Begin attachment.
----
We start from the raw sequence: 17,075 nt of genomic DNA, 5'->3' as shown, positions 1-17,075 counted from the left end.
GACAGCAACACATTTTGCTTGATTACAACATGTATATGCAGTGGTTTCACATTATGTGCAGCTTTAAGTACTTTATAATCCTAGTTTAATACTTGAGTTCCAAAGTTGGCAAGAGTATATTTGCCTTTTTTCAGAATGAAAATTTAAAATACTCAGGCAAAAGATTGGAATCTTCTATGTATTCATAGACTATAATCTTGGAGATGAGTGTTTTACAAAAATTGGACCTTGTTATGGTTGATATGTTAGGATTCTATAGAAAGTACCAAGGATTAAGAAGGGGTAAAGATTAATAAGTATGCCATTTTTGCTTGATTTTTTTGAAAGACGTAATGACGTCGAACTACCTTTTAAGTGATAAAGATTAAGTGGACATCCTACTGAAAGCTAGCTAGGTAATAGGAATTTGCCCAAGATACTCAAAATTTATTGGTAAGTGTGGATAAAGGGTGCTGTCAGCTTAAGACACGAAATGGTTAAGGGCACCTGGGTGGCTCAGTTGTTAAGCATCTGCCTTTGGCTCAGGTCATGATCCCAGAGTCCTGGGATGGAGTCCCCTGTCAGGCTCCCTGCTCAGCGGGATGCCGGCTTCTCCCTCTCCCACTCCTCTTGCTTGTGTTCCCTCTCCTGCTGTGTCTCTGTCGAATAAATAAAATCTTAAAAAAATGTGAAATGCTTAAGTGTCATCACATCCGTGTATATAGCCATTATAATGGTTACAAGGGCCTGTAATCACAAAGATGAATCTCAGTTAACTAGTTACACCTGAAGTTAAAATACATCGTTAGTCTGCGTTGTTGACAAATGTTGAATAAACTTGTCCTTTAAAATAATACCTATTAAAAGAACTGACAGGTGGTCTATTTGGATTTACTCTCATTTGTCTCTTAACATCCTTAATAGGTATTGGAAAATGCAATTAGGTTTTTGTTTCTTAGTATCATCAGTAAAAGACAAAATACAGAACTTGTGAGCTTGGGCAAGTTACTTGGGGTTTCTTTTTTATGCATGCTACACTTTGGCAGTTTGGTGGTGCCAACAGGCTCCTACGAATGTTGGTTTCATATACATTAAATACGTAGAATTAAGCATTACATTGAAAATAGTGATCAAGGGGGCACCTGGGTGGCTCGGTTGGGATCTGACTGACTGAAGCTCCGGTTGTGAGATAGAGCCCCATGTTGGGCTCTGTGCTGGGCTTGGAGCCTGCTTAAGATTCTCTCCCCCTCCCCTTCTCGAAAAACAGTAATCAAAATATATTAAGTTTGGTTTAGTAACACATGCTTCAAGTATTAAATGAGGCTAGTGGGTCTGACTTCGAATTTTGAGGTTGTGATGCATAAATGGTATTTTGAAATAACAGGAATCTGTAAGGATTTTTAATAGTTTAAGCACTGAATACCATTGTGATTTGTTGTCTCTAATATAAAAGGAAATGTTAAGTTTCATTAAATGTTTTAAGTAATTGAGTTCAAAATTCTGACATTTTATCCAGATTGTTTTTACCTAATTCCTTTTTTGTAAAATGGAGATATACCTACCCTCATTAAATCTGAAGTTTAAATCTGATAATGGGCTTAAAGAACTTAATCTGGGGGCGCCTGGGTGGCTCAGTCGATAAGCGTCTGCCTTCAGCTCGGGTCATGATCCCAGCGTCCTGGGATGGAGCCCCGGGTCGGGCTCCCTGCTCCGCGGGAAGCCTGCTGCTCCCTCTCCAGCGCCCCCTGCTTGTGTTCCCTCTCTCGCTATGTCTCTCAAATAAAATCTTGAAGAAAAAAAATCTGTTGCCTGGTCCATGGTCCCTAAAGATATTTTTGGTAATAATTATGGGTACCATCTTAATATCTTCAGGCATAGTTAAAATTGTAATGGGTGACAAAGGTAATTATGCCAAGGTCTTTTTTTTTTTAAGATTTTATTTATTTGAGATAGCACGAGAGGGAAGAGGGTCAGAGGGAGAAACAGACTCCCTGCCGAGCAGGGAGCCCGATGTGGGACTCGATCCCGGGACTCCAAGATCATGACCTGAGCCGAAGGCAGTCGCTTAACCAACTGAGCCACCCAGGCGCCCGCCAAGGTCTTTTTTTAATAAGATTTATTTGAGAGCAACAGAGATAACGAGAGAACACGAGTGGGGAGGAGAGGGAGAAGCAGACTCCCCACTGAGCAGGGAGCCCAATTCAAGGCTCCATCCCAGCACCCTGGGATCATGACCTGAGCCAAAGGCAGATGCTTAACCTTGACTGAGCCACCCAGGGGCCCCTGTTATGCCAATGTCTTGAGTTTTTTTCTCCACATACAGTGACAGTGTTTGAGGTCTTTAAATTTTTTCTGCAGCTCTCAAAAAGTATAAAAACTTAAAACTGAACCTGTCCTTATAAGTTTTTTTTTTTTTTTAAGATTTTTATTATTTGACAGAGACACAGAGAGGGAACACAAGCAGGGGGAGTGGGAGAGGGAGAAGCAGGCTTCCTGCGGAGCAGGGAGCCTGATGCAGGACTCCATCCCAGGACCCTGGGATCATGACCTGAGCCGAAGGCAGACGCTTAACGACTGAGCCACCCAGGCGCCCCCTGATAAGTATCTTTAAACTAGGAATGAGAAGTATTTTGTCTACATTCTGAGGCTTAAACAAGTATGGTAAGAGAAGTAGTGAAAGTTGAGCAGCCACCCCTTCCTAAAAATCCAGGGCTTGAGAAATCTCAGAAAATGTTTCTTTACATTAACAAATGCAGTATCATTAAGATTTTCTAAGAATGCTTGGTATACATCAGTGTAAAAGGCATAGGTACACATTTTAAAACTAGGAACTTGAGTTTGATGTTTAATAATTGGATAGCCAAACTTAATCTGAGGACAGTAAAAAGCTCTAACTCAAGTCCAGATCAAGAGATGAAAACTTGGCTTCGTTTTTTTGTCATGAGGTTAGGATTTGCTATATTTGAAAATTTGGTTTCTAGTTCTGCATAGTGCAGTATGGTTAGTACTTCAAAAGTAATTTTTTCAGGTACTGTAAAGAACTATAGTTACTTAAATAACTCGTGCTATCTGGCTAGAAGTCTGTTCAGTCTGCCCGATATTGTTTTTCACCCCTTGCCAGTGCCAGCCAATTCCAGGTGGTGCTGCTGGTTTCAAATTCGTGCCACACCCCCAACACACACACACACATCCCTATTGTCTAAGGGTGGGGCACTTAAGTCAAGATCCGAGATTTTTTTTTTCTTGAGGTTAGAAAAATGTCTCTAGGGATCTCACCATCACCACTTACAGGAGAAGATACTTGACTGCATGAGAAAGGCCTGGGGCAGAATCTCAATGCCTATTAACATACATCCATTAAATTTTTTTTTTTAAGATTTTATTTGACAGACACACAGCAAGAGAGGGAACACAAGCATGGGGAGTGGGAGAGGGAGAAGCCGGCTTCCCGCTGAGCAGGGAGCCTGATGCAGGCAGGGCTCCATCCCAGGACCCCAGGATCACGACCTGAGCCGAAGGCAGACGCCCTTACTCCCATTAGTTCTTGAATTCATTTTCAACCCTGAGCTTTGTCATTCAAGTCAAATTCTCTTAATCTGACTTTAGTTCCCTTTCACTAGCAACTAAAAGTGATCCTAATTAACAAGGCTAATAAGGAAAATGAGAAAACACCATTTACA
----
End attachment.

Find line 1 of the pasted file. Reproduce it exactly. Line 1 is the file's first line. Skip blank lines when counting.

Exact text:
We start from the raw sequence: 17,075 nt of genomic DNA, 5'->3' as shown, positions 1-17,075 counted from the left end.